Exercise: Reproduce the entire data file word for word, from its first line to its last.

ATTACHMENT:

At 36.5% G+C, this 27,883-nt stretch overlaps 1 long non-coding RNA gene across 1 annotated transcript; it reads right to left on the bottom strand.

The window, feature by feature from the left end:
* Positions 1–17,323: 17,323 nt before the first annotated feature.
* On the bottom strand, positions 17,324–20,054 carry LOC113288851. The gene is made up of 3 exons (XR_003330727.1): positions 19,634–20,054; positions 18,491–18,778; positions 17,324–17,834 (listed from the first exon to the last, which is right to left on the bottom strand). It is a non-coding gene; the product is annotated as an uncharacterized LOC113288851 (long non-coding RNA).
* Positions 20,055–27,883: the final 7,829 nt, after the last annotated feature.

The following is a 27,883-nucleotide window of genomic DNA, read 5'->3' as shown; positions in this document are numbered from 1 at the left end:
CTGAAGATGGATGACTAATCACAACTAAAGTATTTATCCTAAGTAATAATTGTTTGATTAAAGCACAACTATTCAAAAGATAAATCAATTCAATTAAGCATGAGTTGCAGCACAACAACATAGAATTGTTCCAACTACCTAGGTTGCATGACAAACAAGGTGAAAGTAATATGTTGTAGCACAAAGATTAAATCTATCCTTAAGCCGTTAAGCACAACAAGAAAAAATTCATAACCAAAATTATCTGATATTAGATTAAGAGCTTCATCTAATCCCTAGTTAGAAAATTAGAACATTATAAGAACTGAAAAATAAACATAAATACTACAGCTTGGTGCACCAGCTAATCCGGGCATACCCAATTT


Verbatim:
At 36.5% G+C, this 27,883-nt stretch overlaps 1 long non-coding RNA gene across 1 annotated transcript; it reads right to left on the bottom strand.

The window, feature by feature from the left end:
* Positions 1–17,323: 17,323 nt before the first annotated feature.
* On the bottom strand, positions 17,324–20,054 carry LOC113288851. The gene is made up of 3 exons (XR_003330727.1): positions 19,634–20,054; positions 18,491–18,778; positions 17,324–17,834 (listed from the first exon to the last, which is right to left on the bottom strand). It is a non-coding gene; the product is annotated as an uncharacterized LOC113288851 (long non-coding RNA).
* Positions 20,055–27,883: the final 7,829 nt, after the last annotated feature.

The following is a 27,883-nucleotide window of genomic DNA, read 5'->3' as shown; positions in this document are numbered from 1 at the left end:
CTGAAGATGGATGACTAATCACAACTAAAGTATTTATCCTAAGTAATAATTGTTTGATTAAAGCACAACTATTCAAAAGATAAATCAATTCAATTAAGCATGAGTTGCAGCACAACAACATAGAATTGTTCCAACTACCTAGGTTGCATGACAAACAAGGTGAAAGTAATATGTTGTAGCACAAAGATTAAATCTATCCTTAAGCCGTTAAGCACAACAAGAAAAAATTCATAACCAAAATTATCTGATATTAGATTAAGAGCTTCATCTAATCCCTAGTTAGAAAATTAGAACATTATAAGAACTGAAAAATAAACATAAATACTACAGCTTGGTGCACCAGCTAATCCGGGCATACCCAATTT